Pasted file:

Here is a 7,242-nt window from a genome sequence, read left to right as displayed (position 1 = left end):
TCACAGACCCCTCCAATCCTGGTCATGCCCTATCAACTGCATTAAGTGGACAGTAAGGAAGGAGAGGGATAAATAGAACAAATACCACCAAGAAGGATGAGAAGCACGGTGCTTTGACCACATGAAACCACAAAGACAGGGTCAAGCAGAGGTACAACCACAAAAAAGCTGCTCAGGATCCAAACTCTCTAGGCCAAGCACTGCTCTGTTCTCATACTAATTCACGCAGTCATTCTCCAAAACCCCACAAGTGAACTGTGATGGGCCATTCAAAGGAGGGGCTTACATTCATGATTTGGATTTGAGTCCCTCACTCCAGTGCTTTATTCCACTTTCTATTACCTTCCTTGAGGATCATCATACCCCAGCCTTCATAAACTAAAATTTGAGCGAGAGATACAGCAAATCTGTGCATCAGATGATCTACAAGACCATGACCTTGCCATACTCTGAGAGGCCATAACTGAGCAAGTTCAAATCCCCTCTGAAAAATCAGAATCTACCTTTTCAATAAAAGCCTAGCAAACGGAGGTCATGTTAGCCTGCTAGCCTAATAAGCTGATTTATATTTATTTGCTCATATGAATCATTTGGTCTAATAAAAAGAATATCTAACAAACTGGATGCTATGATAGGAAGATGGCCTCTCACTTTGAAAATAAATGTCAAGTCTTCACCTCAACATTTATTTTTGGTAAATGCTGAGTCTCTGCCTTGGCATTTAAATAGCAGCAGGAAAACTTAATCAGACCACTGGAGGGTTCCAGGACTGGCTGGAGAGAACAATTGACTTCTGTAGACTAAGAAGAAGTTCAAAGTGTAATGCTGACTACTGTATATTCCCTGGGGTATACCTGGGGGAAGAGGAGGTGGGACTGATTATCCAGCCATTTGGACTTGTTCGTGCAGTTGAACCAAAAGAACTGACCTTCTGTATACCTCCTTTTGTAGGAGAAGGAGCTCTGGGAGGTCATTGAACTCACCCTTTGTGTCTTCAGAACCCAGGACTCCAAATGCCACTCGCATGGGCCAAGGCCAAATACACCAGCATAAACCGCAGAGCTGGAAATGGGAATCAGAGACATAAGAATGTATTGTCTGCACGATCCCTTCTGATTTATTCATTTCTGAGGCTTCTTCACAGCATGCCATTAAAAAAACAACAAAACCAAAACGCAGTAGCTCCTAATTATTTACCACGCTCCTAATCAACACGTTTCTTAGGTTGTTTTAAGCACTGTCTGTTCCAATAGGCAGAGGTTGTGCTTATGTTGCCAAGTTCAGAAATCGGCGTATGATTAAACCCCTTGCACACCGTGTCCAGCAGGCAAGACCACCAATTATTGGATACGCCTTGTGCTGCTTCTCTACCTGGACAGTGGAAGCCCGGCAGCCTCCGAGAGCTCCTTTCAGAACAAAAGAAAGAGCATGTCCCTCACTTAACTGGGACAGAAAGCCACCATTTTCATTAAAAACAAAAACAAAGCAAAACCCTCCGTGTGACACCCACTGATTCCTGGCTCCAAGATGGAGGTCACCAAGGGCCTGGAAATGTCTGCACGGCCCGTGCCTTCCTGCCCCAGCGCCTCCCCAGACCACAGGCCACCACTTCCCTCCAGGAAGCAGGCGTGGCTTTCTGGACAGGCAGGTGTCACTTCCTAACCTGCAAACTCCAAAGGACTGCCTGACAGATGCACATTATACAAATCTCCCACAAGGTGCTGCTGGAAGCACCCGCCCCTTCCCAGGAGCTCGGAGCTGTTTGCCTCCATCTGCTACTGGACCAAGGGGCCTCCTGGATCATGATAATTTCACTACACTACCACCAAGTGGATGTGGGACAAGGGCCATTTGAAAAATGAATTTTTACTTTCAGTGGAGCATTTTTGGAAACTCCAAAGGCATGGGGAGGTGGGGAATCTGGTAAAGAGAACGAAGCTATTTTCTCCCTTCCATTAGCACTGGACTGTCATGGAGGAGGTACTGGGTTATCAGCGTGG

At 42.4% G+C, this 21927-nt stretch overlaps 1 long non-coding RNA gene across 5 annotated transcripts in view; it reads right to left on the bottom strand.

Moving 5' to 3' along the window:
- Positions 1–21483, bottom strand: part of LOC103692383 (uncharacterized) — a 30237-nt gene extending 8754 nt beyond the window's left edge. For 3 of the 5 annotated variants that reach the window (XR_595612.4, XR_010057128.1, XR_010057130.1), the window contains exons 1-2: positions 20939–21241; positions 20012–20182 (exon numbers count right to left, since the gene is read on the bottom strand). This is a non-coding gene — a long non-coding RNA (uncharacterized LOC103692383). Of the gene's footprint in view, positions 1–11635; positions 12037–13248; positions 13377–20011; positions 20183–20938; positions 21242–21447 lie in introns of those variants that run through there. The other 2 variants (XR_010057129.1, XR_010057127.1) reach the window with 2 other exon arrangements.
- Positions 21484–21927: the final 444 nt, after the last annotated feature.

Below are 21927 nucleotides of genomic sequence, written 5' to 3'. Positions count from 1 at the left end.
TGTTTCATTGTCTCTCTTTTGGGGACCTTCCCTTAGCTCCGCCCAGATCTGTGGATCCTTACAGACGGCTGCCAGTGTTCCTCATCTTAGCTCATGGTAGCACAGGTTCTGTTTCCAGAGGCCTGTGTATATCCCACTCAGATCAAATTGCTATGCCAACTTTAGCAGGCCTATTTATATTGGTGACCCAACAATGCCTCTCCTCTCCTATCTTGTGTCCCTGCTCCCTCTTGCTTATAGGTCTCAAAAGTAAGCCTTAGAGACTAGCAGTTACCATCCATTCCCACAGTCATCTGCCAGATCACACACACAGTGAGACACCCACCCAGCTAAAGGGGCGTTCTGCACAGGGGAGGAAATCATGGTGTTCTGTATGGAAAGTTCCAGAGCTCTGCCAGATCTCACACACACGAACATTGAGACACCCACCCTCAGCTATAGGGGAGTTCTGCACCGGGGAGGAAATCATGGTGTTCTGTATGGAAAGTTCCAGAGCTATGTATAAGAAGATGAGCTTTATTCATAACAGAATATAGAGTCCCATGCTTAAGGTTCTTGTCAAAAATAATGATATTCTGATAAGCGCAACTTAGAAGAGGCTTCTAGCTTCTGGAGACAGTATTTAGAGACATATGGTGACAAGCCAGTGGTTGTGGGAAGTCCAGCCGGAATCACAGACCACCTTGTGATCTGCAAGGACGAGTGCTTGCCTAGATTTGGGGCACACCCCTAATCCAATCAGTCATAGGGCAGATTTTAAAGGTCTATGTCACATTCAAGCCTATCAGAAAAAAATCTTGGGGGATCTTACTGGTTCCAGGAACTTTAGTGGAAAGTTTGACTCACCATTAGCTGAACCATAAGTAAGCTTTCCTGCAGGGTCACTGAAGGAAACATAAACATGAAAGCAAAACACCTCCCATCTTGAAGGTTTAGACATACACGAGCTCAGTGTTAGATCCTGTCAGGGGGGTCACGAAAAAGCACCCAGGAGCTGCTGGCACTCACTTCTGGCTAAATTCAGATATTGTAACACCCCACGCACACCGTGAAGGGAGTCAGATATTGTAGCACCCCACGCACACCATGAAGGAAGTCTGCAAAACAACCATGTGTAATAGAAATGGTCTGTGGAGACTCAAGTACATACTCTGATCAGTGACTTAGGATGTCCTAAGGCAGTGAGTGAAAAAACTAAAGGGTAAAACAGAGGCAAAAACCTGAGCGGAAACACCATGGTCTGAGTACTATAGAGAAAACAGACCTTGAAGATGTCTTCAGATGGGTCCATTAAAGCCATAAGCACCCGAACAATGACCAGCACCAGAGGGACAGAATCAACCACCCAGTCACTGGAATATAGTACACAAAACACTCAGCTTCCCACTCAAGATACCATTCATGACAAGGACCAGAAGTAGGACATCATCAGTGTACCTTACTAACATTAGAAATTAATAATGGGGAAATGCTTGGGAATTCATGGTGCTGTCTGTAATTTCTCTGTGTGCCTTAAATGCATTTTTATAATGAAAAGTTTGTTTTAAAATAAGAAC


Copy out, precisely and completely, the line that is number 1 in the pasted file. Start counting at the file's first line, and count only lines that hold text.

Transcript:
Here is a 7,242-nt window from a genome sequence, read left to right as displayed (position 1 = left end):